Beam Bridges - Design Technology

Beam bridges

A beam or "girder" bridge is the simplest kind of bridge. In the past they may have taken the form of a log across a stream but today they are more familiar to us large box steel girder bridges. There are lots of different types of beam bridges.

A beam bridge needs to be stiff. It needs to resist twisting and bending under load.
In its most basic form, a beam bridge consists of a horizontal beam that is supported at each end by piers. The weight of the beam pushes straight down on the piers.

Under load, the beam's top surface is pushed down or compressed while the bottom edge is stretched or placed under tension. If we imagine that there is an imaginary line running down the centre of the beam this line remains at its original length while the material above is compressed and the material below is stretched. This line is referred to as the neutral axis.

The farther apart its supports, the weaker a beam bridge gets. As a result, beam bridges rarely span more than 250 feet. This doesn't mean beam bridges aren't used to cross great distances it only means that there may be a series of beam bridges joined together, creating what's known as a "continuous span."

Types of Beam Bridges


A Large Box Girder Bridge

Image of a Beam Bridge


Beams used in buildings may vary in cross sectional shape. Some may be solid or hollow. Below are three different shaped beams. The first beam is a box section, the second an I section beam and the third an L section beam. Solid beams are heavier than hollow beams. Beams like the one's below are given a special cross section for strength and rigidity. They may be as strong as the solid beams but are a lot lighter. We may describe them as having a good strength to weight ratio.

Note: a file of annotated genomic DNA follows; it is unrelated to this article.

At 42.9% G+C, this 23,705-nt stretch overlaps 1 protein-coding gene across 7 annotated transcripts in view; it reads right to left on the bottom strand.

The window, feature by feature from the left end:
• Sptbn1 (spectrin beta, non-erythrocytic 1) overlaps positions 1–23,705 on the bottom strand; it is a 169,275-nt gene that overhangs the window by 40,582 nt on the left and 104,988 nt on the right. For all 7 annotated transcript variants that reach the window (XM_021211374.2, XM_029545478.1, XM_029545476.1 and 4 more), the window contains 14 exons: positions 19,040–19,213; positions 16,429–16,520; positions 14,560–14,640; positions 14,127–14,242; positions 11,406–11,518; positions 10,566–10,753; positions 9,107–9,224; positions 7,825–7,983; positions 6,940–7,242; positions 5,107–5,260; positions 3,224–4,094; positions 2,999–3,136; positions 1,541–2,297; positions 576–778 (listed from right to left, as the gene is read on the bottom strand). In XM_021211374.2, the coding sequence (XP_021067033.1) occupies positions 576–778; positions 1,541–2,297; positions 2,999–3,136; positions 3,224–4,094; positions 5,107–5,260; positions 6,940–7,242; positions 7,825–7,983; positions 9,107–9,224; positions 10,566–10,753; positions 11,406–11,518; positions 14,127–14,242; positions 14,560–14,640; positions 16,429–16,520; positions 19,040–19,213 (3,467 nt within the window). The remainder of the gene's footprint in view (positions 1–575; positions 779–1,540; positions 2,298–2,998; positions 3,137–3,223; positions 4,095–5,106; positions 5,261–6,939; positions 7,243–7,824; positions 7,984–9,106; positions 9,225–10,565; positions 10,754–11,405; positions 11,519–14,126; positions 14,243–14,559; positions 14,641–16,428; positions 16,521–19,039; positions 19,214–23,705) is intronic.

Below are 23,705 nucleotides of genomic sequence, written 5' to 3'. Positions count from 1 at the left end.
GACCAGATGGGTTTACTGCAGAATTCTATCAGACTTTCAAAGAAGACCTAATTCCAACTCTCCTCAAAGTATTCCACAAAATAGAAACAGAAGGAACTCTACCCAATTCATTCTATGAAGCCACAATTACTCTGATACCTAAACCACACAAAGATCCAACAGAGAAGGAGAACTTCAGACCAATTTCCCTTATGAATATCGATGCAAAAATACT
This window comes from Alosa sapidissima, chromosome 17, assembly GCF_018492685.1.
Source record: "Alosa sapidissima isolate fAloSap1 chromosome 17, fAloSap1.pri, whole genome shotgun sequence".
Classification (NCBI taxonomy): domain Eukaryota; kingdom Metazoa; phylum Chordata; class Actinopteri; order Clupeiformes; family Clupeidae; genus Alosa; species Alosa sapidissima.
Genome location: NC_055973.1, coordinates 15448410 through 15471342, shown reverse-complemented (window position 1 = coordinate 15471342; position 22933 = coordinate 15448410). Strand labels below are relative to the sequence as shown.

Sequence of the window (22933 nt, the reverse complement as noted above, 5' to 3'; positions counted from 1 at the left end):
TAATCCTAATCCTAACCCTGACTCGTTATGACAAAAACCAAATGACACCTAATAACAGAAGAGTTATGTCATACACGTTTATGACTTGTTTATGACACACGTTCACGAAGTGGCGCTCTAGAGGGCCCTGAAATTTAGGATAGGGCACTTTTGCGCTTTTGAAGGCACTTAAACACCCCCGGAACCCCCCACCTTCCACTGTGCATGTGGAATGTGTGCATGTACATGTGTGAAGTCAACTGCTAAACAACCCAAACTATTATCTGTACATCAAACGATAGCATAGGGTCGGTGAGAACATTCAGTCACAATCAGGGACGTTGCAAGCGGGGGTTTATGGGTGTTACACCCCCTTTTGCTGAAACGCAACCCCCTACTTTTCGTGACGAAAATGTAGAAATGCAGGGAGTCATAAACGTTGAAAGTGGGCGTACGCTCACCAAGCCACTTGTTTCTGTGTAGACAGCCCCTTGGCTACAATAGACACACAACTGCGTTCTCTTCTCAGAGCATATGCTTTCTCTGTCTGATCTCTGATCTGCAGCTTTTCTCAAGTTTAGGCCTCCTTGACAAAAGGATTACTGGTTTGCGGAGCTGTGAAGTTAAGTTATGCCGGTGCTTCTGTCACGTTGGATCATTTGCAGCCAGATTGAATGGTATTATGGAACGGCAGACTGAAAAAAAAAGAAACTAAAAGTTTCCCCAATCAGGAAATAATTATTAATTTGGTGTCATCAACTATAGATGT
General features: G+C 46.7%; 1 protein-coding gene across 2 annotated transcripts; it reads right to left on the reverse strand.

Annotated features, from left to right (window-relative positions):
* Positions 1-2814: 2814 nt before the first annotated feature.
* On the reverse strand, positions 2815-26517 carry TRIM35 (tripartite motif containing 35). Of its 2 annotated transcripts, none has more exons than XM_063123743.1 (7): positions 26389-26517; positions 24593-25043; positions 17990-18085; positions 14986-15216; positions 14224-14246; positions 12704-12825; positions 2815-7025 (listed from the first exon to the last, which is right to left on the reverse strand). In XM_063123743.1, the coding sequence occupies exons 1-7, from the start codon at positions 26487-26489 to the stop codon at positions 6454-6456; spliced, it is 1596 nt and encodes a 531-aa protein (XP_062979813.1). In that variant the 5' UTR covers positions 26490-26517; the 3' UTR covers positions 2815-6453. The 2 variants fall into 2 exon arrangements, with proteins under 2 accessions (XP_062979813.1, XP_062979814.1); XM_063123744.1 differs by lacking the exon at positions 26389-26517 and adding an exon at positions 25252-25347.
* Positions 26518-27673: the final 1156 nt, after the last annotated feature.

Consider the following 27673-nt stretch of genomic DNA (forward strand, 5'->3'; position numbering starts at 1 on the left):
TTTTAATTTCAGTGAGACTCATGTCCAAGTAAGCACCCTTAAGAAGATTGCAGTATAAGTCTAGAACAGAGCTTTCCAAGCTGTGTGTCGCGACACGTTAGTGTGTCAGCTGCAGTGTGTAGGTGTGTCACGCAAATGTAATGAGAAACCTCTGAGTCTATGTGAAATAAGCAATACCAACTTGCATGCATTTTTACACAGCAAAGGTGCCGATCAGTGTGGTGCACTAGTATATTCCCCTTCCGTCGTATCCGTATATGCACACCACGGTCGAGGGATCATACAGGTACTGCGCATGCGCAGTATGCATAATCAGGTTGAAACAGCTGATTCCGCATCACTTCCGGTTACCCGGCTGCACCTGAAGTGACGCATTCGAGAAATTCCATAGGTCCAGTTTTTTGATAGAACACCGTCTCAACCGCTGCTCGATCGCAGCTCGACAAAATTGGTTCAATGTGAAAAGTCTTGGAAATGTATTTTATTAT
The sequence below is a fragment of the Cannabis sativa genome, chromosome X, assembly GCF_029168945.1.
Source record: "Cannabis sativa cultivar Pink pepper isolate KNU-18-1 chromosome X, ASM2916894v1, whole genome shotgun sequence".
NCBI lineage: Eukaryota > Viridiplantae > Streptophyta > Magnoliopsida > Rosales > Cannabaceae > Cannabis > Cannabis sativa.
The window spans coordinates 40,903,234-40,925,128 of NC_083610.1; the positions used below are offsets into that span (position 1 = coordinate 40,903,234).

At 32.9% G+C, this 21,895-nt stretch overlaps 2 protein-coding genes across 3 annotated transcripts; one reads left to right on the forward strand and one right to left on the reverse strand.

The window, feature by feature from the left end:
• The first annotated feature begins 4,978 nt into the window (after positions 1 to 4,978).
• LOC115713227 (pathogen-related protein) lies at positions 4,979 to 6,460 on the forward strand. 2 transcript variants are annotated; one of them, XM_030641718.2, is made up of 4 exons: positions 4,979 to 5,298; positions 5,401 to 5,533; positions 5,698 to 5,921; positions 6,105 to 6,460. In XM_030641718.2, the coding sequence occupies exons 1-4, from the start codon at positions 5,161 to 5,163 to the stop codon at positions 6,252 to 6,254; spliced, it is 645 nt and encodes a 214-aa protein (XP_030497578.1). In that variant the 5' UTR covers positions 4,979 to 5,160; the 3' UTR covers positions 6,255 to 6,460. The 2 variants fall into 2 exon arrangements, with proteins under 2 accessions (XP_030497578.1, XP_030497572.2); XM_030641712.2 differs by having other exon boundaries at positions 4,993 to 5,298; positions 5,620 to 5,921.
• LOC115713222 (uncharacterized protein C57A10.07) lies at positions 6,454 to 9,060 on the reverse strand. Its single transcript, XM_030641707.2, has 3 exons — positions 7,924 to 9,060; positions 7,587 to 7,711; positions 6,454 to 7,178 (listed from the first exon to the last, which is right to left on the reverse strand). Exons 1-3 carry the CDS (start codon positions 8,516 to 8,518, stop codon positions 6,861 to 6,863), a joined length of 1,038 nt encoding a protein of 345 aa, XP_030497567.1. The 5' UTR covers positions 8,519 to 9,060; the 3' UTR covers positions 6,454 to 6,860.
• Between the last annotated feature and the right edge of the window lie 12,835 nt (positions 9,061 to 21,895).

Reinforced Concrete Beams

Concrete beams that are used in buildings as horizontal supporting pieces above doors and windows. These are called lintels. These lintels are reinforced with steel rods cast in the concrete. The steel rods are normally placed below the neutral axis. The combination of more than one material makes the reinforced concrete a composite material. The steel enhances the strength of the concrete when stretched under tension.
Concrete is very strong in compression but weak in tension. We describe this as one of the properties of concrete.


1. Using card and glue make the three beams above. Test the beams individually for structural strength and resistance to loads (stress) in compression and tension. We can achieve this by placing the beams between either desks or chairs. If weights are hung or placed on top of the beams we should eventually be able to witness the shape of the beams altering. It will indicate the points of weakness. They may fold or bend depending upon how much weight is hung from them.

2. Test each beam with increasingly heavier weights. Whilst hanging the weights from the beams record both the size of the weight and the structural damage if any it has upon the beam. Place these results into a spreadsheet or record your results in a chart with notes describing the changes.
You may consider using a newton gauge or clock gauge to test the beams.

3. Once you have completed your experiment explain which beam held the heaviest weights for the longest length of time without folding or crumpling in any way.

4. Explain why this type of beam appeared to be the structurally stronger than the other two?

5. Suggest where this type of beam is used in architectural structures?

6. Using additional card attempt to increase the strength of the beam? Remember too much additional card will make the beam too heavy. It will end up with a low strength to weight ratio.